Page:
A few years ago, I came across Dawes by accident, at one of Glasgow’s finest venues – the Royal Concert Hall. As part of the city’s Celtic Connections festival, Roddy Hart curates a Roaming Roots Revue where he invites musicians he admires to join him and his band, the Lonesome Fire, to celebrate a particular theme or genre in popular music. This time, the theme was Laurel Canyon and Dawes fitted the bill well. Nothing to do with this review but Celtic Connections is a great festival and Roaming Roots Revue is a fine night out, which I’d highly recommend. Tickets are now on sale for January 28th, 2017 @ www.celticconnections.com. The theme this year is women in music. Expect the mighty Joni Mitchell and Kate Bush (not in the flesh you understand). Since hearing Dawes play four of their own tracks that evening, they have become one of my most listened to artists and I eagerly awaited my chance to experience them live again. With my dream playlist in my head and the most excitement I’ve felt about a gig in ages coursing through my veins, I headed to King Tut’s- according to NME, “quite possibly the best small venue in the world”.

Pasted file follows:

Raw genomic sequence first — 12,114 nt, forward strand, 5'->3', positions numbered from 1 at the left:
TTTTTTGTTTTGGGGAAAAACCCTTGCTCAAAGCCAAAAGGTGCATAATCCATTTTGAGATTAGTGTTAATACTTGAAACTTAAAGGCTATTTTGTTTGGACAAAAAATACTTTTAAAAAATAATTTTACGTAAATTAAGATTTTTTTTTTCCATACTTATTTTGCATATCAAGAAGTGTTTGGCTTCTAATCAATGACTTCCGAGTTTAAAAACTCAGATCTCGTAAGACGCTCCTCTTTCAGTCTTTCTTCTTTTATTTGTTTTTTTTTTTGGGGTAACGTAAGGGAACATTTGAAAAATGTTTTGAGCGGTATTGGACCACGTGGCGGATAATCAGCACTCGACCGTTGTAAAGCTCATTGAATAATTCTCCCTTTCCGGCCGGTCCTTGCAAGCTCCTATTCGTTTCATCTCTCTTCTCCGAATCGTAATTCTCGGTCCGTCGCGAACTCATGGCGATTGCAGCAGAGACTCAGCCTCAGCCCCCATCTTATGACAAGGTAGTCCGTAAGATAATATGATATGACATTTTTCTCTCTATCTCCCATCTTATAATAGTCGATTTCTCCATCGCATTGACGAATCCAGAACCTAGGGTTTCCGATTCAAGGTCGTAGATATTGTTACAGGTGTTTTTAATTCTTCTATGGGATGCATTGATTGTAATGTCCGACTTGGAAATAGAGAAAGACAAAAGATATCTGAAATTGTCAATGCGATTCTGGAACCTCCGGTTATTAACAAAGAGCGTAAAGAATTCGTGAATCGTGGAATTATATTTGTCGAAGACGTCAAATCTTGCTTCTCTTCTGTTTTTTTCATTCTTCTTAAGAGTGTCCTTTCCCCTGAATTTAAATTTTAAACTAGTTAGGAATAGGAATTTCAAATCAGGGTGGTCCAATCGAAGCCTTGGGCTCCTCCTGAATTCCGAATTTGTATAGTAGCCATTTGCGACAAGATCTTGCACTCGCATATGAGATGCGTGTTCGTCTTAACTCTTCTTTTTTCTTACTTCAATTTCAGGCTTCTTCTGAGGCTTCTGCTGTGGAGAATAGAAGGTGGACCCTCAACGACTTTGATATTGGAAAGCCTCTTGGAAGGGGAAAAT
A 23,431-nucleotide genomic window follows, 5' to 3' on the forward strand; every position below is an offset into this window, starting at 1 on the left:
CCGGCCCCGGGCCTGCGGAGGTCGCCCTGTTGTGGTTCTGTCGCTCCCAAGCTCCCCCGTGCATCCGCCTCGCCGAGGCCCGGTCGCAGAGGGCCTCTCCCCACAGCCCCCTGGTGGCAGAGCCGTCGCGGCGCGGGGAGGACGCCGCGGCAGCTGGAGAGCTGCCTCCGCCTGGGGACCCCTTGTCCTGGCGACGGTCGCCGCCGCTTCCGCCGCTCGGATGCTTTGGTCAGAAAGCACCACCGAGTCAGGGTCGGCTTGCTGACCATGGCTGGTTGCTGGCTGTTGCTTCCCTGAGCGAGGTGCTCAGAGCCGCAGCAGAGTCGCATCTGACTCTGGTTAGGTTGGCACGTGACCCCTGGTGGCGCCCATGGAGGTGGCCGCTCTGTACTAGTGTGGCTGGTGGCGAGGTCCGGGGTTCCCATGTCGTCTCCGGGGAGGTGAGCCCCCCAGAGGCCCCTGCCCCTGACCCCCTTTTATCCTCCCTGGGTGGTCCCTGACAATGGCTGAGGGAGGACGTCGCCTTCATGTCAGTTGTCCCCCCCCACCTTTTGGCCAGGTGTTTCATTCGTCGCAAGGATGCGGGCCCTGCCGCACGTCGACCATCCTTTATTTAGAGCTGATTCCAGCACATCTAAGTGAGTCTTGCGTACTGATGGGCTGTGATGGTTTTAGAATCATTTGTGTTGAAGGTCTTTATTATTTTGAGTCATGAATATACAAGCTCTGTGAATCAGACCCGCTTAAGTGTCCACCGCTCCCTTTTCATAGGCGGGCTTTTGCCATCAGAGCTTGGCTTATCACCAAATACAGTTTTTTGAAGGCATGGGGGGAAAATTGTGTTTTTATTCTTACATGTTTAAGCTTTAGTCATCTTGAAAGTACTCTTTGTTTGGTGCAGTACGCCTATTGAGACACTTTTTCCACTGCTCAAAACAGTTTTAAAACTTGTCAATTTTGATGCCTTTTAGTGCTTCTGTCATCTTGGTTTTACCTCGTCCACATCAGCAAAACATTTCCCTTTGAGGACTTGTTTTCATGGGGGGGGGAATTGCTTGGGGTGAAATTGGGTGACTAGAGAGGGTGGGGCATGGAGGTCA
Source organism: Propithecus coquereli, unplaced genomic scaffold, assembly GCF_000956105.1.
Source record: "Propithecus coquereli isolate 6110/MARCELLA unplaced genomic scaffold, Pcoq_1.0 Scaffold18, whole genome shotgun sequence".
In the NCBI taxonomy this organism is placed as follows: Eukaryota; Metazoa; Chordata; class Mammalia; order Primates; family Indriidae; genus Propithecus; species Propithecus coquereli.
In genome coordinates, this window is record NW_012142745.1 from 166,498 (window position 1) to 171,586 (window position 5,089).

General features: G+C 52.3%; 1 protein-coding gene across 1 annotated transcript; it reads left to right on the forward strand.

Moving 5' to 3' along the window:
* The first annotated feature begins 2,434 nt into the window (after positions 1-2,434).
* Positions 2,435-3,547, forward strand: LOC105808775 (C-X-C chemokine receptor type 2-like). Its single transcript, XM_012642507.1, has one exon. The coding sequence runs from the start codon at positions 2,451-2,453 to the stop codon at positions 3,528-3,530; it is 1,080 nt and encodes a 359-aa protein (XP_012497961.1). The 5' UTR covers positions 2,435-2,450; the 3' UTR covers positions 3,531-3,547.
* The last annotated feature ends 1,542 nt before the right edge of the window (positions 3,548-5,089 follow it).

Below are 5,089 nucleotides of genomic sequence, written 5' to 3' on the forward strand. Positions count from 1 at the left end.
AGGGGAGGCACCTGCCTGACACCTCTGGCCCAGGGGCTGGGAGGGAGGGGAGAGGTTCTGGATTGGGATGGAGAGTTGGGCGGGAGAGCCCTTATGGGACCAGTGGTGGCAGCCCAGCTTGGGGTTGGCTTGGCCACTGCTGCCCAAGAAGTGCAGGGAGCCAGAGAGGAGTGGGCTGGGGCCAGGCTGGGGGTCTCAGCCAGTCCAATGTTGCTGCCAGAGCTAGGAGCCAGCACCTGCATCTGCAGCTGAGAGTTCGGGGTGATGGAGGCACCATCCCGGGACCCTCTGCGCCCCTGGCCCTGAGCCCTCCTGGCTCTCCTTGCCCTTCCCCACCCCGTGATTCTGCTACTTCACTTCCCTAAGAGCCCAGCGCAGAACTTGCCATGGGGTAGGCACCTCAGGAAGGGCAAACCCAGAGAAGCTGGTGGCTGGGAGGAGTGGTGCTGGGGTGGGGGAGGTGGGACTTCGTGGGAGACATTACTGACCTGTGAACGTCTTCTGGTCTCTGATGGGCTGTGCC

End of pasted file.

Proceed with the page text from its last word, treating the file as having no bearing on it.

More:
Due on stage at 21.45, it was soon 21.55. The techs certainly did plenty of fine tuning and fussing. Get on with it already, I was thinking. I’m beyond excited and it’s a school night. Dawes finally graced the stage 15 minutes late. I played my usual “what will they open with?” as I waited impatiently. Their rather quiet entrance hid their obvious intention – to blow us away from the off. “Of course! What else could they have started with?” I smiled as they filled the room with the opening bars of “One Of Us” – first up from their new album, “We’re All Gonna Die”. It happened to be on my dream playlist so I was already totally sold. It turns out I wasn’t alone. The whole audience joined in the blistering chorus and we were, at once, a family. This level of familiarity surprised me. Being one of Glasgow’s trendiest venues and regarded by many as the place to see the next big thing, I wondered if many of the crowd had showed up hoping to bear witness to the birth of the next Oasis. Not tonight. I was obviously amongst true fans and buckled up for the ride.
I recently discussed Dawes’ new album with a chum, who’s a musician himself, and we both agreed there’s a definite move to bigger, smoother production with lots of layers, strings and a number of things that would be difficult to translate in a live setting. Dawes skilfully turned this to their advantage, giving the crowd pure unadulterated rock versions of these songs. Actually, that appeared to be the theme of the night. Even when playing the haunting “Now That It’s Too late Maria” (another favourite of mine) from “All Your Favourite Bands”, the quiet, emotional, thoughtful start we expected built to a desperate, angry rock ballad (if that’s even a thing). Taylor looked like he could cry at any moment as he reminded us “now that it’s too late Maria, there is no-one here to blame”. With a lump in my throat, I was right there with him.